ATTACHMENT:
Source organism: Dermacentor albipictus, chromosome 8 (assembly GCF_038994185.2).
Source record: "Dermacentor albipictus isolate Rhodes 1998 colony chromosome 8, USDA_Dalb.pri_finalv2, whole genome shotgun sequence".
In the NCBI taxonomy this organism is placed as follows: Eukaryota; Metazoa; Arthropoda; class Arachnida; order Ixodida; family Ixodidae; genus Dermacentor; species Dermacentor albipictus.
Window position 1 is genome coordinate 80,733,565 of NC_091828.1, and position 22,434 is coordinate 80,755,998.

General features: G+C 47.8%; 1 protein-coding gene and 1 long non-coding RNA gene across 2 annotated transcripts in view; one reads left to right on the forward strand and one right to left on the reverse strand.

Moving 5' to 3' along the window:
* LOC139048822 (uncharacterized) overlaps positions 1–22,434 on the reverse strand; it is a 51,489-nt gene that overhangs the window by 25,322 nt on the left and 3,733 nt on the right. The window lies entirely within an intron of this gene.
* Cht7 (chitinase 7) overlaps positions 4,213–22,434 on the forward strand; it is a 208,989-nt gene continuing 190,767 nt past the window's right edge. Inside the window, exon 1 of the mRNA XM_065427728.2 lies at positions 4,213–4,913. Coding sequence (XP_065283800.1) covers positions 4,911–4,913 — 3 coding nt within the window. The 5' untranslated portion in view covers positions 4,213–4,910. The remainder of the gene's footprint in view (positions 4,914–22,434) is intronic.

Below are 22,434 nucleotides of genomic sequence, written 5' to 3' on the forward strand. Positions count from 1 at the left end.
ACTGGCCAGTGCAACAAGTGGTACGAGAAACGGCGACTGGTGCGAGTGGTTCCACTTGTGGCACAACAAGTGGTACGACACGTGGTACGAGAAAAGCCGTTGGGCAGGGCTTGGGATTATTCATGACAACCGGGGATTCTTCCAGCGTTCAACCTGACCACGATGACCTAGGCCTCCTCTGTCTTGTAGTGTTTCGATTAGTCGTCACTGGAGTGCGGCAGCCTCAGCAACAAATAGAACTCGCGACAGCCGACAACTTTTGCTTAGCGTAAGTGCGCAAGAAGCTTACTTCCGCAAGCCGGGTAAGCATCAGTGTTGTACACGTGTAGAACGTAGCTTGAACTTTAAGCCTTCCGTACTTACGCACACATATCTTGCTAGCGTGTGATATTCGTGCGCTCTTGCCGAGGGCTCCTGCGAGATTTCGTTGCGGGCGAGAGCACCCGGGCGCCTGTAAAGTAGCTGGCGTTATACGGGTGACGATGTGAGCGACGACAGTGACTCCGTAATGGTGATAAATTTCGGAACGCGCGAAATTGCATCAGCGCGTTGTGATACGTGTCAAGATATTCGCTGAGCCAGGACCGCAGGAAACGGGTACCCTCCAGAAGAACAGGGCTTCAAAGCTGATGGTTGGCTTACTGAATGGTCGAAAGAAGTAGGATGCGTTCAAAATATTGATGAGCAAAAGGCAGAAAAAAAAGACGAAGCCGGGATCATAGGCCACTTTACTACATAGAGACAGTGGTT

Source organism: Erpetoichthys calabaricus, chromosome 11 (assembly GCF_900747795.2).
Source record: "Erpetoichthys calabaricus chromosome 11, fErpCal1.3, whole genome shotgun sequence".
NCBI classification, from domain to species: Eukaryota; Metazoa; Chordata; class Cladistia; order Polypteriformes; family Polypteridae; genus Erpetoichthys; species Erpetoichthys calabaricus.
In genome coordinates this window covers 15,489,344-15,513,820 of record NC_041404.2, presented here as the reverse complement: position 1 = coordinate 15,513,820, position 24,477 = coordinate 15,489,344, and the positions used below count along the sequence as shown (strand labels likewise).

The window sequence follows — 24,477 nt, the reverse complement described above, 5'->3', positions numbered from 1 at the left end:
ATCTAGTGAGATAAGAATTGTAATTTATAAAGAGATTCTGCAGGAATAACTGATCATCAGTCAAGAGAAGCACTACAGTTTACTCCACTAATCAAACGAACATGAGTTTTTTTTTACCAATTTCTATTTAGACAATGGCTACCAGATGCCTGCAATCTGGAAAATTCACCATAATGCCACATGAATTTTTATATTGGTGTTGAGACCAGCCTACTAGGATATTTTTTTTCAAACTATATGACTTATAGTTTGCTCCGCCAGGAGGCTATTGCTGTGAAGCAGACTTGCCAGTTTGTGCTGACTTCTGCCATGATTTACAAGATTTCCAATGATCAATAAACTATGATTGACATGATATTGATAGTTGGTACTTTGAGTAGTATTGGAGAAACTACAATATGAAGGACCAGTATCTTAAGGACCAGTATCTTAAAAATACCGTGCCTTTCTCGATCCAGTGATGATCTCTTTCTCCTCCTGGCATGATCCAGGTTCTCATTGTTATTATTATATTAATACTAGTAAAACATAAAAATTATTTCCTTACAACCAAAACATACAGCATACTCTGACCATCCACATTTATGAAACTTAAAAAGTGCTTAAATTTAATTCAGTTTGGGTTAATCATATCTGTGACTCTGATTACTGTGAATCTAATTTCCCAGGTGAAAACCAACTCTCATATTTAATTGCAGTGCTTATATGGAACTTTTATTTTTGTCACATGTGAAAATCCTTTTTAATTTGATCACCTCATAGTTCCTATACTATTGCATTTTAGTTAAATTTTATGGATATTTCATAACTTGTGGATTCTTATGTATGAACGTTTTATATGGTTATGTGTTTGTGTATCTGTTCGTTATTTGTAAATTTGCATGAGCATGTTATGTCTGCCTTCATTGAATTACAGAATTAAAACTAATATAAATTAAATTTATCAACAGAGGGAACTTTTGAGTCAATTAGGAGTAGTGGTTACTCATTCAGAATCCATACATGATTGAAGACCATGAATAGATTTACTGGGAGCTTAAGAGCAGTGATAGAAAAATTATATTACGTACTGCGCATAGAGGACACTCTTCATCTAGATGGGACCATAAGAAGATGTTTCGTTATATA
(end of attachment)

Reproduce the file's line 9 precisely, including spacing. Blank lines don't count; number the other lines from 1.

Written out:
Below are 22,434 nucleotides of genomic sequence, written 5' to 3' on the forward strand. Positions count from 1 at the left end.